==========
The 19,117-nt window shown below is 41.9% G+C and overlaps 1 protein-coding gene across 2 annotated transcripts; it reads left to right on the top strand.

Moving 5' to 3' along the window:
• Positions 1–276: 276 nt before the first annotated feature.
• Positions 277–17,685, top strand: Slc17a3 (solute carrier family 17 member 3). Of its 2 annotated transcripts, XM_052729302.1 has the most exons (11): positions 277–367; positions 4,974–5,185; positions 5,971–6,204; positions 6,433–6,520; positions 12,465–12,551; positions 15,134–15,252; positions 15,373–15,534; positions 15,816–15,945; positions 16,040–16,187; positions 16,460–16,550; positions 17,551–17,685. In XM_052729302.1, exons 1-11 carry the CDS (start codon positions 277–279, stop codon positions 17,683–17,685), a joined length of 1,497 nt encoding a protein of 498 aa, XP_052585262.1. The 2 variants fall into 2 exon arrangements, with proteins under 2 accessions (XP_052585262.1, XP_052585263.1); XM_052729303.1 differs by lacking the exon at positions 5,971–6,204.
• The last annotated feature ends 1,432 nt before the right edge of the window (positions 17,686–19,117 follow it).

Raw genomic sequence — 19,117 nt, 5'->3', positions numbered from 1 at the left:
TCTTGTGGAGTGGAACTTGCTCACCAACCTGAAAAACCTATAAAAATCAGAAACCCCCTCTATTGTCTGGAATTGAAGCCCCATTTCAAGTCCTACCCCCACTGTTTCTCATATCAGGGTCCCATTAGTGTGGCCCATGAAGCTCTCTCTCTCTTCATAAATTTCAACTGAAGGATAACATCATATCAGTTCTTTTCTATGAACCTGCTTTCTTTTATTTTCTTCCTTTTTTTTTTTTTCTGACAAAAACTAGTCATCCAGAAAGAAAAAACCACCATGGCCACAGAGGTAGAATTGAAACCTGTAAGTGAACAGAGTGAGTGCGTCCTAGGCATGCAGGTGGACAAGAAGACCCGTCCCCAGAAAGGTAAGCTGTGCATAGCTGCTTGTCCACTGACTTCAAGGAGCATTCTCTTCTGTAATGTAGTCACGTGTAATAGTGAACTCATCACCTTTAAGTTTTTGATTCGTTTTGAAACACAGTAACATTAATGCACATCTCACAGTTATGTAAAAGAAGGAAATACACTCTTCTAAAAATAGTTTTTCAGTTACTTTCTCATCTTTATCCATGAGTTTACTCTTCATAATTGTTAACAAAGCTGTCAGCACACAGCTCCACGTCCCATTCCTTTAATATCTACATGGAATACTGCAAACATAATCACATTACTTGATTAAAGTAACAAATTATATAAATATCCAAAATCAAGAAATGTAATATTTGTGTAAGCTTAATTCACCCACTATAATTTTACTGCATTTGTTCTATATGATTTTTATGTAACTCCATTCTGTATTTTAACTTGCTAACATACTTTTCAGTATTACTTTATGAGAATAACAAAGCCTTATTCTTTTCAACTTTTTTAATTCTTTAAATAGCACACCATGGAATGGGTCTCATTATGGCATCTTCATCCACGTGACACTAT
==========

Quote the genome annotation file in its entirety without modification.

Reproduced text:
The 19,117-nt window shown below is 41.9% G+C and overlaps 1 protein-coding gene across 2 annotated transcripts; it reads left to right on the top strand.

Moving 5' to 3' along the window:
• Positions 1–276: 276 nt before the first annotated feature.
• Positions 277–17,685, top strand: Slc17a3 (solute carrier family 17 member 3). Of its 2 annotated transcripts, XM_052729302.1 has the most exons (11): positions 277–367; positions 4,974–5,185; positions 5,971–6,204; positions 6,433–6,520; positions 12,465–12,551; positions 15,134–15,252; positions 15,373–15,534; positions 15,816–15,945; positions 16,040–16,187; positions 16,460–16,550; positions 17,551–17,685. In XM_052729302.1, exons 1-11 carry the CDS (start codon positions 277–279, stop codon positions 17,683–17,685), a joined length of 1,497 nt encoding a protein of 498 aa, XP_052585262.1. The 2 variants fall into 2 exon arrangements, with proteins under 2 accessions (XP_052585262.1, XP_052585263.1); XM_052729303.1 differs by lacking the exon at positions 5,971–6,204.
• The last annotated feature ends 1,432 nt before the right edge of the window (positions 17,686–19,117 follow it).

Raw genomic sequence — 19,117 nt, 5'->3', positions numbered from 1 at the left:
TCTTGTGGAGTGGAACTTGCTCACCAACCTGAAAAACCTATAAAAATCAGAAACCCCCTCTATTGTCTGGAATTGAAGCCCCATTTCAAGTCCTACCCCCACTGTTTCTCATATCAGGGTCCCATTAGTGTGGCCCATGAAGCTCTCTCTCTCTTCATAAATTTCAACTGAAGGATAACATCATATCAGTTCTTTTCTATGAACCTGCTTTCTTTTATTTTCTTCCTTTTTTTTTTTTTCTGACAAAAACTAGTCATCCAGAAAGAAAAAACCACCATGGCCACAGAGGTAGAATTGAAACCTGTAAGTGAACAGAGTGAGTGCGTCCTAGGCATGCAGGTGGACAAGAAGACCCGTCCCCAGAAAGGTAAGCTGTGCATAGCTGCTTGTCCACTGACTTCAAGGAGCATTCTCTTCTGTAATGTAGTCACGTGTAATAGTGAACTCATCACCTTTAAGTTTTTGATTCGTTTTGAAACACAGTAACATTAATGCACATCTCACAGTTATGTAAAAGAAGGAAATACACTCTTCTAAAAATAGTTTTTCAGTTACTTTCTCATCTTTATCCATGAGTTTACTCTTCATAATTGTTAACAAAGCTGTCAGCACACAGCTCCACGTCCCATTCCTTTAATATCTACATGGAATACTGCAAACATAATCACATTACTTGATTAAAGTAACAAATTATATAAATATCCAAAATCAAGAAATGTAATATTTGTGTAAGCTTAATTCACCCACTATAATTTTACTGCATTTGTTCTATATGATTTTTATGTAACTCCATTCTGTATTTTAACTTGCTAACATACTTTTCAGTATTACTTTATGAGAATAACAAAGCCTTATTCTTTTCAACTTTTTTAATTCTTTAAATAGCACACCATGGAATGGGTCTCATTATGGCATCTTCATCCACGTGACACTAT